TiVo officially made its entrance into the streaming device universe earlier this month, but it could take time for the company to start meaningfully eating away at the market share of the Roku and Amazon Fire TVs of the world.
The device’s two main selling points are: a) its interface that integrates various SVODs with the aim of eliminating the need to switch in and out of various apps and b) its tight integration with Sling TV that integrates the vMVPD’s content into the Tivo interface and within its universal search results.
These features definitely will help enhance the Stream 4K browsing experience. But they’re not completely novel concepts in the streaming universe, and more money must be spent, comparatively speaking, to get the full value out of these features.
For one, “integrate-it-all” is one of the key attributes of Apple’s TV app that houses Apple TV+, which has struggled to gain traction in the SVOD marketplace since launching. In fact, the way Apple’s TV app tries to combine multiple SVODs in the aim of creating one cohesive browsing experience is the reason some consumers find its UI frustrating.
Second, Tivo gives consumers a seven-day free trial of Sling when they purchase the Stream 4K. But after that, Stream 4K users will need to pay for a Sling subscription (which ranges from $30 to $45 per month), if they want to have access to Sling content in the long term. For those that have another preferred vMVPD (or don’t need vMVPD access), having Sling content so tightly integrated into the Stream 4K interface is unnecessary, and potentially even burdensome (perhaps a YouTube TV user only wants YouTube TV results to pop up in universal search, for example).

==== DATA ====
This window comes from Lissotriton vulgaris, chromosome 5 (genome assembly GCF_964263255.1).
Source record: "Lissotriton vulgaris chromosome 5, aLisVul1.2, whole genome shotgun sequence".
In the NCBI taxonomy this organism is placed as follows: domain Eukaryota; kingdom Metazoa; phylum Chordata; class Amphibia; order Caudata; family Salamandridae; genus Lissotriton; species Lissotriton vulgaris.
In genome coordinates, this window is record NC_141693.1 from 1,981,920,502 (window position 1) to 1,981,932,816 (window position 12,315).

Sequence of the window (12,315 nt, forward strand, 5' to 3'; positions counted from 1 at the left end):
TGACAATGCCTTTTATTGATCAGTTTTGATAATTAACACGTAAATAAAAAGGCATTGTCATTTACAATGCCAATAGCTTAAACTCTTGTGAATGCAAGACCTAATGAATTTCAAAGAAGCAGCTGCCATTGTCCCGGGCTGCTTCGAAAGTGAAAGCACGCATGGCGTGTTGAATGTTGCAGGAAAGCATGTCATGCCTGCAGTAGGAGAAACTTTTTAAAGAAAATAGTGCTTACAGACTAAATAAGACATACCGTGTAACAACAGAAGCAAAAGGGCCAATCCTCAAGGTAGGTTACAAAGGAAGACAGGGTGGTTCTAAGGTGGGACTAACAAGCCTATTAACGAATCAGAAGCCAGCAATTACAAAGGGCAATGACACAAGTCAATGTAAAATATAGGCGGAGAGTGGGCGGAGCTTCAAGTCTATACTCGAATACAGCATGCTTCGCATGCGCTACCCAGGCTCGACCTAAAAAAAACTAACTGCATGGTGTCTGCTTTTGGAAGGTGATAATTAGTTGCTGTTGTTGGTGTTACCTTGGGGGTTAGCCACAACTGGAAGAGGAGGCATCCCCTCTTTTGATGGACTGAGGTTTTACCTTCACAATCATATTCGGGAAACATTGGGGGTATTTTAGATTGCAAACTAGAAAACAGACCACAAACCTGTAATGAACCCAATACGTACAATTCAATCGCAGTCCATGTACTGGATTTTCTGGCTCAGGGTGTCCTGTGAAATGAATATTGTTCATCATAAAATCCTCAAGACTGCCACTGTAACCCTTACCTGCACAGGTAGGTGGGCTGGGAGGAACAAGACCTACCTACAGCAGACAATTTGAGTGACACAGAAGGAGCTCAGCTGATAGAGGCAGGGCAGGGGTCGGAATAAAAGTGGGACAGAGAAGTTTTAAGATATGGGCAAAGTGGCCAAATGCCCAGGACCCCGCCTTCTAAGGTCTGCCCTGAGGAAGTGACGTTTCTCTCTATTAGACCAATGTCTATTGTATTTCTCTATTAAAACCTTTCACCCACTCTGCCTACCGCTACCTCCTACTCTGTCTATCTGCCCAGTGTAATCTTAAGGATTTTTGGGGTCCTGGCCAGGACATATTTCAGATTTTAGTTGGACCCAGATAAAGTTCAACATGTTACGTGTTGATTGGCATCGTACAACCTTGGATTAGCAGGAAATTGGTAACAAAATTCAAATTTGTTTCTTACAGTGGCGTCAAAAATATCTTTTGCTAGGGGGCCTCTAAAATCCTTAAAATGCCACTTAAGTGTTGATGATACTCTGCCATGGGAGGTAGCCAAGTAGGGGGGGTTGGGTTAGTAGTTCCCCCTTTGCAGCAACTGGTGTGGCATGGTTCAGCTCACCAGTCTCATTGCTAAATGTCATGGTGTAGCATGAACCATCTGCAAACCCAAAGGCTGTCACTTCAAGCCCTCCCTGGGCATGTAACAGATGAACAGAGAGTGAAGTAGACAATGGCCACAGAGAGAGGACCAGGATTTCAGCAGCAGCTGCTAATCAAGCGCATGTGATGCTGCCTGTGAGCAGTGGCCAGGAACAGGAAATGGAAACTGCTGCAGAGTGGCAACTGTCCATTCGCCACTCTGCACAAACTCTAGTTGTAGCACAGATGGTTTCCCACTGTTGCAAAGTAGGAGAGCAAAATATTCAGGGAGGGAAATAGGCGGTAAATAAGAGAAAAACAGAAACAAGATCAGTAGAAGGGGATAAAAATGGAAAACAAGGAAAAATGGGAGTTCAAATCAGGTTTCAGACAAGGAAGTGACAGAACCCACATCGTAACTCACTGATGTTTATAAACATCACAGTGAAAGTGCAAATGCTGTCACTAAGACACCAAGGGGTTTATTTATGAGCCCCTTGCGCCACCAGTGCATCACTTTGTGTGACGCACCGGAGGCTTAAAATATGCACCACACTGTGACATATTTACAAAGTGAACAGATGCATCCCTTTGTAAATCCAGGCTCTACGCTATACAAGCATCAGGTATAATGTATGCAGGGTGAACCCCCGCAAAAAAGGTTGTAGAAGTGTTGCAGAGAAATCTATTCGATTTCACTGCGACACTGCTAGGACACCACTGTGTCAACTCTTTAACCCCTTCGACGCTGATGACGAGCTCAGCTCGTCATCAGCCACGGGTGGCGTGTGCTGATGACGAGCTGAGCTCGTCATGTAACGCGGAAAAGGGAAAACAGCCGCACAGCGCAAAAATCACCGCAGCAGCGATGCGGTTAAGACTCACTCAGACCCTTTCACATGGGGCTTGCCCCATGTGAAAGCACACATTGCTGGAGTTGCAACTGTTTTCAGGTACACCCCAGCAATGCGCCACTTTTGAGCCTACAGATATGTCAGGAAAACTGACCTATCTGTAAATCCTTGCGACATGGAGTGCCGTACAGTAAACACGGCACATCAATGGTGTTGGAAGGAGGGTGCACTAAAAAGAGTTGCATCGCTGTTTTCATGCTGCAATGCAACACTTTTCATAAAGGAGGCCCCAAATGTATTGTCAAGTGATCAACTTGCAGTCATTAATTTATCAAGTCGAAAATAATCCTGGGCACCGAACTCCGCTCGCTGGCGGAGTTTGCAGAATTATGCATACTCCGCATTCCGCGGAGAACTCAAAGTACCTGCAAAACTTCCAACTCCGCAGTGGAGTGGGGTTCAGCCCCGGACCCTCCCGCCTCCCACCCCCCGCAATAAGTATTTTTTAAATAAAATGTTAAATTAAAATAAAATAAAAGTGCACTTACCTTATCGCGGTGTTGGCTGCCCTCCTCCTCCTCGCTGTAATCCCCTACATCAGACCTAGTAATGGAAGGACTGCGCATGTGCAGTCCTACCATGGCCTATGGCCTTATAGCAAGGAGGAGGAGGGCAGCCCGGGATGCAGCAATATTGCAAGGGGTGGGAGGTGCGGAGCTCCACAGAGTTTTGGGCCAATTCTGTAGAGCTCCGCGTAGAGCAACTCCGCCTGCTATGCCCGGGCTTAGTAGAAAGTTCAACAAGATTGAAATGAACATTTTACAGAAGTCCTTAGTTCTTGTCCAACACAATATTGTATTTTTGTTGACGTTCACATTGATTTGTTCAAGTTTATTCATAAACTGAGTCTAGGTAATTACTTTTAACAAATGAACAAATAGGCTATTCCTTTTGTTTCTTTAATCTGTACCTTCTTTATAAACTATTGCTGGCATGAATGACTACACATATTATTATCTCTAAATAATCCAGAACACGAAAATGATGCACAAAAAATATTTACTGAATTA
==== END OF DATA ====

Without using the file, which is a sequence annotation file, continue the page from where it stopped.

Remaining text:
It’s not like these are devastating faults for the Stream 4K, but it does make the streaming device appear less differentiated than initially marketed, which could be an issue given the device is relatively expensive for a 4K streamer (it will cost $70 after its introductory pricing of $50 ends after May 27; the Fire TV 4K and Roku 4K sticks are also $50).
This indicates that Roku and Amazon’s leading positions (see chart), in terms of connected TV view hours share, may not change soon due to the Stream 4K.
This is all not to say that the Stream 4K will necessarily flop. It will probably benefit from TiVo loyalists who are looking to bulk up their OTT streaming capabilities, especially since the Stream 4K offers free content on apps like TiVo+.
It’s just that TiVo can’t bank on loyalists alone in the long term if it wants to gain as much connected TV viewing hours as leaders like Roku and Amazon, which are already growing their reach by integrating into more hardware.